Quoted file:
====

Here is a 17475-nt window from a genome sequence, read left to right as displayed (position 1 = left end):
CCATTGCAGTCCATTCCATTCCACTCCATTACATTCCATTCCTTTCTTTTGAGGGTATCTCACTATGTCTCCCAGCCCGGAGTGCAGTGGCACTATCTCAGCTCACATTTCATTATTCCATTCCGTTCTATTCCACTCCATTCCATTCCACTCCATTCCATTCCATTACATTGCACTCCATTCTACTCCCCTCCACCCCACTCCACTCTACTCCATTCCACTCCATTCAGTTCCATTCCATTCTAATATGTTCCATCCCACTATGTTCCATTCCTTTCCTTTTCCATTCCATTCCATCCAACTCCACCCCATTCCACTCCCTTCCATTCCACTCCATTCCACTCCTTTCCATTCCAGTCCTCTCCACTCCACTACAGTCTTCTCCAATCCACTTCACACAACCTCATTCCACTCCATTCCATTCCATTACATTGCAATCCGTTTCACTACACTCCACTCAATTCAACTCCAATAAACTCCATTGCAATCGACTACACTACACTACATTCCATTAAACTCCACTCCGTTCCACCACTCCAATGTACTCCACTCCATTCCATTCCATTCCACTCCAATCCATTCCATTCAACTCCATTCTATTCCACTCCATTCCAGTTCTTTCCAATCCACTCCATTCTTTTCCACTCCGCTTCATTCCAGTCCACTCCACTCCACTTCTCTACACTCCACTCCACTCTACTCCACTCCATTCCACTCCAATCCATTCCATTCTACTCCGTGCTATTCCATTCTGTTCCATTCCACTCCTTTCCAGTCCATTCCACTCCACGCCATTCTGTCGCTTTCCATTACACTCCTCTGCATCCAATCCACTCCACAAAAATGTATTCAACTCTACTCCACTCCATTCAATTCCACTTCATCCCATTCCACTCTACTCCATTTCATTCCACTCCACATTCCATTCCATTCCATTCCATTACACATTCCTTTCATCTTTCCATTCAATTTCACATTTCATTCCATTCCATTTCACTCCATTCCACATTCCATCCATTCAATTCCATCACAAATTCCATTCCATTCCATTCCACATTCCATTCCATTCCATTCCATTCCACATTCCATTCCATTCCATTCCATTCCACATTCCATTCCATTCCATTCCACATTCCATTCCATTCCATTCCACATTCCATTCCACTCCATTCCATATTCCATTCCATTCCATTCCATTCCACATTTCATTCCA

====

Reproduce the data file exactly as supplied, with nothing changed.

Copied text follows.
Here is a 17475-nt window from a genome sequence, read left to right as displayed (position 1 = left end):
CCATTGCAGTCCATTCCATTCCACTCCATTACATTCCATTCCTTTCTTTTGAGGGTATCTCACTATGTCTCCCAGCCCGGAGTGCAGTGGCACTATCTCAGCTCACATTTCATTATTCCATTCCGTTCTATTCCACTCCATTCCATTCCACTCCATTCCATTCCATTACATTGCACTCCATTCTACTCCCCTCCACCCCACTCCACTCTACTCCATTCCACTCCATTCAGTTCCATTCCATTCTAATATGTTCCATCCCACTATGTTCCATTCCTTTCCTTTTCCATTCCATTCCATCCAACTCCACCCCATTCCACTCCCTTCCATTCCACTCCATTCCACTCCTTTCCATTCCAGTCCTCTCCACTCCACTACAGTCTTCTCCAATCCACTTCACACAACCTCATTCCACTCCATTCCATTCCATTACATTGCAATCCGTTTCACTACACTCCACTCAATTCAACTCCAATAAACTCCATTGCAATCGACTACACTACACTACATTCCATTAAACTCCACTCCGTTCCACCACTCCAATGTACTCCACTCCATTCCATTCCATTCCACTCCAATCCATTCCATTCAACTCCATTCTATTCCACTCCATTCCAGTTCTTTCCAATCCACTCCATTCTTTTCCACTCCGCTTCATTCCAGTCCACTCCACTCCACTTCTCTACACTCCACTCCACTCTACTCCACTCCATTCCACTCCAATCCATTCCATTCTACTCCGTGCTATTCCATTCTGTTCCATTCCACTCCTTTCCAGTCCATTCCACTCCACGCCATTCTGTCGCTTTCCATTACACTCCTCTGCATCCAATCCACTCCACAAAAATGTATTCAACTCTACTCCACTCCATTCAATTCCACTTCATCCCATTCCACTCTACTCCATTTCATTCCACTCCACATTCCATTCCATTCCATTCCATTACACATTCCTTTCATCTTTCCATTCAATTTCACATTTCATTCCATTCCATTTCACTCCATTCCACATTCCATCCATTCAATTCCATCACAAATTCCATTCCATTCCATTCCACATTCCATTCCATTCCATTCCATTCCACATTCCATTCCATTCCATTCCATTCCACATTCCATTCCATTCCATTCCACATTCCATTCCATTCCATTCCACATTCCATTCCACTCCATTCCATATTCCATTCCATTCCATTCCATTCCACATTTCATTCCA